This morning, I saw a tweet from @CoachB0066 saying that he was beyond thrilled to be back in school. It reminded me of last week, when a student told me that I was awfully “peppy, not in a bad way,” and I responded that it was because I love my job. Teachers, especially ones who love learning, both teaching it and doing it themselves, are some of the happiest workers I know. Challenges and conflicts simply send us into overdrive, trying to figure how a certain student thinks or what better way to help each one gain mastery. It is all a wonderful and ever-changing puzzle that draws us on, rather than discourages us.
I realized that that same kind of love of the work is what I want for each of my students. I want them to come to school with an eagerness to take on the challenges. I want them to feel “peppy” when confronted with both tasks where they quickly succeed and tasks that force them beyond their comfort zones.
I think that there are two parts to making that happen. The first is humor and fun. I want my students to enjoy being in class; I want them surprised and interested. It is one reason I change my desks around all the time. I want them curious before they even start a lesson, before they get to my door. “What will she have us doing today?” I want them to discover that learning is exciting, that discovering new facts and understanding complicated ideas is energizing and simply fun. They need to feel part of this journey of discovery!
The other part of learning and growing is building resilience and determination in a world of quick answers. My students often want the work to be done, quickly and easily. They want to “google” it and have the task be over. They often are discouraged when they have to return to the task and add more, or when they simply get the wrong answer. They tend to experience it as failure, rather than part of an ongoing process.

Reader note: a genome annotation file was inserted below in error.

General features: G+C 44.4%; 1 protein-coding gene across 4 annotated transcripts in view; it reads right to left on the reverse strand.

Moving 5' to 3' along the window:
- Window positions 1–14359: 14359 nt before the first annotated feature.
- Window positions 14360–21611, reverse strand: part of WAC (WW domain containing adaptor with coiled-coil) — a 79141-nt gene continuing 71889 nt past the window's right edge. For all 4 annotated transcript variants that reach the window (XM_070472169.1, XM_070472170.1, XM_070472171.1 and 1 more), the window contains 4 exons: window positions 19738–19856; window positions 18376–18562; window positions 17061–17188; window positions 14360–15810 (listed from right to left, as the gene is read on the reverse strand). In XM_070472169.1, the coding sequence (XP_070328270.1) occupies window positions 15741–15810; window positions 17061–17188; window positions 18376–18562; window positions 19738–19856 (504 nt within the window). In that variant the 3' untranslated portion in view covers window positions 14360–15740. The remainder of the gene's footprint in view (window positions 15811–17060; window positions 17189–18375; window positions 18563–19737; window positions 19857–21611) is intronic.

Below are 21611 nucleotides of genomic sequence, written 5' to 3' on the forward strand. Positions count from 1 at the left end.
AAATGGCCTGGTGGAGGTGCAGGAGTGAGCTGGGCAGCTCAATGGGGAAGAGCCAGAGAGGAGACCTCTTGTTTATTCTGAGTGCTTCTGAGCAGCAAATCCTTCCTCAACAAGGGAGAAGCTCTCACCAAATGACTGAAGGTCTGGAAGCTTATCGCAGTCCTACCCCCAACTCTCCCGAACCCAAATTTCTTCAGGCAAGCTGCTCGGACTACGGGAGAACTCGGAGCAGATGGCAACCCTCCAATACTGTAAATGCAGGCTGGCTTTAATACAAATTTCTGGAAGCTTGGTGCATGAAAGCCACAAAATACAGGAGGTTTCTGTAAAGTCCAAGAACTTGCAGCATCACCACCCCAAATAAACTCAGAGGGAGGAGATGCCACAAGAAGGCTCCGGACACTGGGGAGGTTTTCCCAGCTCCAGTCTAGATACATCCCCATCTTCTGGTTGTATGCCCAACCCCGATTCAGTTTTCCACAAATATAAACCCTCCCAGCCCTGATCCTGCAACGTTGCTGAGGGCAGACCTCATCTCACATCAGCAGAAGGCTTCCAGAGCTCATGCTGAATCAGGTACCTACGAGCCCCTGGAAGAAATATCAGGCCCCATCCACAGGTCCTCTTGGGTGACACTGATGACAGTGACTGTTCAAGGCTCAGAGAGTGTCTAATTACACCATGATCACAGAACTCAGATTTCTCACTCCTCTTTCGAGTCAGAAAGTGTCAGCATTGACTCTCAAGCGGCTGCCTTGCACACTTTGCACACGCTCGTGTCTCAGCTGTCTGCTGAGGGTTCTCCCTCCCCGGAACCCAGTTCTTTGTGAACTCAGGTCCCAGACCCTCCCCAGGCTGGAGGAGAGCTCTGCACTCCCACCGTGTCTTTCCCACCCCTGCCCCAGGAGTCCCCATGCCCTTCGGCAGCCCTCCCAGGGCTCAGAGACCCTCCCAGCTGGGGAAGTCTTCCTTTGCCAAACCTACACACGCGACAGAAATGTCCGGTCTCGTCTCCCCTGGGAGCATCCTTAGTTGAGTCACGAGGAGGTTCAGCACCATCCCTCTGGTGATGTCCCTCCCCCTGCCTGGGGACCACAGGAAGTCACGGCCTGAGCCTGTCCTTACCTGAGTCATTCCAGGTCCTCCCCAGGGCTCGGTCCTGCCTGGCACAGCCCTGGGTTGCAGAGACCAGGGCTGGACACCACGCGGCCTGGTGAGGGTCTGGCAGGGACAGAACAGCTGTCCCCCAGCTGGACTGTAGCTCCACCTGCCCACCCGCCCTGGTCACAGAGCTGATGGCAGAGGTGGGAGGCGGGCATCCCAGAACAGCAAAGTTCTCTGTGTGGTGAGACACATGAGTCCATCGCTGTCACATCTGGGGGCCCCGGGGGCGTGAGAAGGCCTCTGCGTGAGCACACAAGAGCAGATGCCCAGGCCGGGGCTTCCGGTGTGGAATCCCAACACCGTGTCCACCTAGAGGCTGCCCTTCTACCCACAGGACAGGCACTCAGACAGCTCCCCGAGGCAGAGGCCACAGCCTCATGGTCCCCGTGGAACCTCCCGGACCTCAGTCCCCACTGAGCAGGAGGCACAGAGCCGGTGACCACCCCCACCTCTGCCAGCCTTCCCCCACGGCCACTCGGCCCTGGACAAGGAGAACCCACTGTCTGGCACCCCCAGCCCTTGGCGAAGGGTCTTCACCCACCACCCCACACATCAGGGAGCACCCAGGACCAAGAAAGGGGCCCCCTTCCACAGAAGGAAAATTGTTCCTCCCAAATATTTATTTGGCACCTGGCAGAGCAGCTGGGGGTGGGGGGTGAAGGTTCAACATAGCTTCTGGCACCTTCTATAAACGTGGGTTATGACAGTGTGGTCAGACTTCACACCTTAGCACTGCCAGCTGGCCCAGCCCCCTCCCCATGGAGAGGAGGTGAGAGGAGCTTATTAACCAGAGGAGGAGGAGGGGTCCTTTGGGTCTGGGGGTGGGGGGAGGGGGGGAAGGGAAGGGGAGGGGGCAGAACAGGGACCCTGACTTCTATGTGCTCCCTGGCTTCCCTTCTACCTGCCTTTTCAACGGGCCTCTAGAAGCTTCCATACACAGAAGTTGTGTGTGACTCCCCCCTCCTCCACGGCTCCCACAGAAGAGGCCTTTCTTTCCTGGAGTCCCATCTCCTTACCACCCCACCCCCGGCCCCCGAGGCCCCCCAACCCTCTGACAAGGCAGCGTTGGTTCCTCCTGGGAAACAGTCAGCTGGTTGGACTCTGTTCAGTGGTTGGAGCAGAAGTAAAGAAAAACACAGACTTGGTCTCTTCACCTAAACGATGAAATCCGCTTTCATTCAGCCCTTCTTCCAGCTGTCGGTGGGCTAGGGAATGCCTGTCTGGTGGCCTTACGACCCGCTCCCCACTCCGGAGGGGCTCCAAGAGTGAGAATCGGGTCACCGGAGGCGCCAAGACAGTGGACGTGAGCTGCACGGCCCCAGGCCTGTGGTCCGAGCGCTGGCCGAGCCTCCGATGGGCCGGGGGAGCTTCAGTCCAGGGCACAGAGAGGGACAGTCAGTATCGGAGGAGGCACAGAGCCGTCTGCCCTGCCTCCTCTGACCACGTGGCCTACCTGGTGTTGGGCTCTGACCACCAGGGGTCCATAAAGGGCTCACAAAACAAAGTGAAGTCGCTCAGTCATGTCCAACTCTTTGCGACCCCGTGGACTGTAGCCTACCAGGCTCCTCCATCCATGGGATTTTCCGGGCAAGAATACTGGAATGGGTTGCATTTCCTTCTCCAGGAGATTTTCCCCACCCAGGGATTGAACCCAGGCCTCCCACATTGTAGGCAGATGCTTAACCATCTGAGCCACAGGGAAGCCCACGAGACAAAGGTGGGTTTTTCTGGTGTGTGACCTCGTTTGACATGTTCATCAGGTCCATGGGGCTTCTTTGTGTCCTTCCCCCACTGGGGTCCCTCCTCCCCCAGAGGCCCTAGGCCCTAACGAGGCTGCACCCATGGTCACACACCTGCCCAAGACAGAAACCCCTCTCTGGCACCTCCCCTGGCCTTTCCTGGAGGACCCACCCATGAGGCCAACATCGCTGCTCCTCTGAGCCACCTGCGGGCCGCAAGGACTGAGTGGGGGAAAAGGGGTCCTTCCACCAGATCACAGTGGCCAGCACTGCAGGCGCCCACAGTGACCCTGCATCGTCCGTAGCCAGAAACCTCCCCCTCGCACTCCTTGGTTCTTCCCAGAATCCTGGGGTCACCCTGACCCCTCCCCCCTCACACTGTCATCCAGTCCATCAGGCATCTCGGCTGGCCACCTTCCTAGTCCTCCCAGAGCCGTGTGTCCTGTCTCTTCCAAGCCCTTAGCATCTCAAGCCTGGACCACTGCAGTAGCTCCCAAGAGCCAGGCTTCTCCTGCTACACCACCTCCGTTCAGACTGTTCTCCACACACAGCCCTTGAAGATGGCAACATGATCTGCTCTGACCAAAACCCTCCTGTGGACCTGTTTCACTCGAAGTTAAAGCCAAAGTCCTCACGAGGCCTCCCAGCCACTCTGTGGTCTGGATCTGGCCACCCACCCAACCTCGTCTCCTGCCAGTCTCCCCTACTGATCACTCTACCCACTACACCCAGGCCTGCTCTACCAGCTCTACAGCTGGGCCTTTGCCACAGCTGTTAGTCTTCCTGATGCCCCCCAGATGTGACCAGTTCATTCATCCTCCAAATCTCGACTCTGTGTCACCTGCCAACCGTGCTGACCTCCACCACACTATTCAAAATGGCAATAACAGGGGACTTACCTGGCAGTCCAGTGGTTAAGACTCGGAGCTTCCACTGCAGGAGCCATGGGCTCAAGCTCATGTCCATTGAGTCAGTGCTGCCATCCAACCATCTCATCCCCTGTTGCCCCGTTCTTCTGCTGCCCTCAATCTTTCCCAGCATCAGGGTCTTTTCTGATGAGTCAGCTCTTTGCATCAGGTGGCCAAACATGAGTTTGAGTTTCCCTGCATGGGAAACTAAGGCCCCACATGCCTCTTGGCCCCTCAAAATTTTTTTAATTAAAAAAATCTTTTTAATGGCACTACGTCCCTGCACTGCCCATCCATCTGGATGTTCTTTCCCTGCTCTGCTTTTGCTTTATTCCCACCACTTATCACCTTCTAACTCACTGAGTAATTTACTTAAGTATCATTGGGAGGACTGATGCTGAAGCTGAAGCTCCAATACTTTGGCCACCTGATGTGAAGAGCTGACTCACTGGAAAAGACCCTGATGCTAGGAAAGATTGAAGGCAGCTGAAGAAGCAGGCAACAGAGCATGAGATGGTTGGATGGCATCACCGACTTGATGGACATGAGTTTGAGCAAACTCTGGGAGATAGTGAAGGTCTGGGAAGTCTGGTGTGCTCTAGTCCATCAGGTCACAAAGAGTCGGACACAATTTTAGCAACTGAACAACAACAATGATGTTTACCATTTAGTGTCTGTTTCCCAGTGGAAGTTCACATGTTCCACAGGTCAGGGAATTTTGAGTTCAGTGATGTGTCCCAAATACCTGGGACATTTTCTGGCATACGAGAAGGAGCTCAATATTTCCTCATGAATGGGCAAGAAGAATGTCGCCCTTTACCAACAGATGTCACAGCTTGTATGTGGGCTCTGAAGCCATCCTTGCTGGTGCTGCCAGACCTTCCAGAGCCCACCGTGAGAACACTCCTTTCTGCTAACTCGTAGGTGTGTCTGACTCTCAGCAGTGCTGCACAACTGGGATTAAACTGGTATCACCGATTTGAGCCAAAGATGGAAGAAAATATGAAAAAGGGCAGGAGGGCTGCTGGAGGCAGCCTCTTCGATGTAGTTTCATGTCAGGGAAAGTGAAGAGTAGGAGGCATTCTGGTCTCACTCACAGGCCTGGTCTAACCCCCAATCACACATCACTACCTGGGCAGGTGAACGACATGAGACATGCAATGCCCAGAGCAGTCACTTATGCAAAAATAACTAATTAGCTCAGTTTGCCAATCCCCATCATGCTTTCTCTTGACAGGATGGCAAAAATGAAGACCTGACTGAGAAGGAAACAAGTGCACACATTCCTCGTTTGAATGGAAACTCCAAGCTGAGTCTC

Teaching them that the best work is rarely the first draft is one of my goals. I have to think of more ways to break down the steps of the learning, so that they can feel a sense of accomplishment with each one, and realize that the final product took a lot of work. I didn’t do this well this week. I assigned a project to my 8th grade US history class to research the city of Philadelphia and create a brochure on why it is a great city in which to live. I told them that we would send the best brochure to the Chamber of Commerce. I set up a list of research sites and sources as well as topics to investigate: economics, government; arts and culture, etc. They were to collect a wide variety of facts and then create the brochure. They had 3 classes and homework time for the project.
After one class, they were all working on the brochure. I could hardly wrestle them back to gathering facts about the city. The task, for them, was the brochure and completing that was where they were focused. The research was simply something to get done as fast as possible. Next time, I think that the research will be one task, distinct and unique, with conversations around that before moving on. Then when that is completed, and they have reflected on what they learned from the research process, then I will introduce the brochure. It will build on the research that way and not overwhelm it. Live and learn!
So the goal for me and for my students is to be full of “pep” and determination!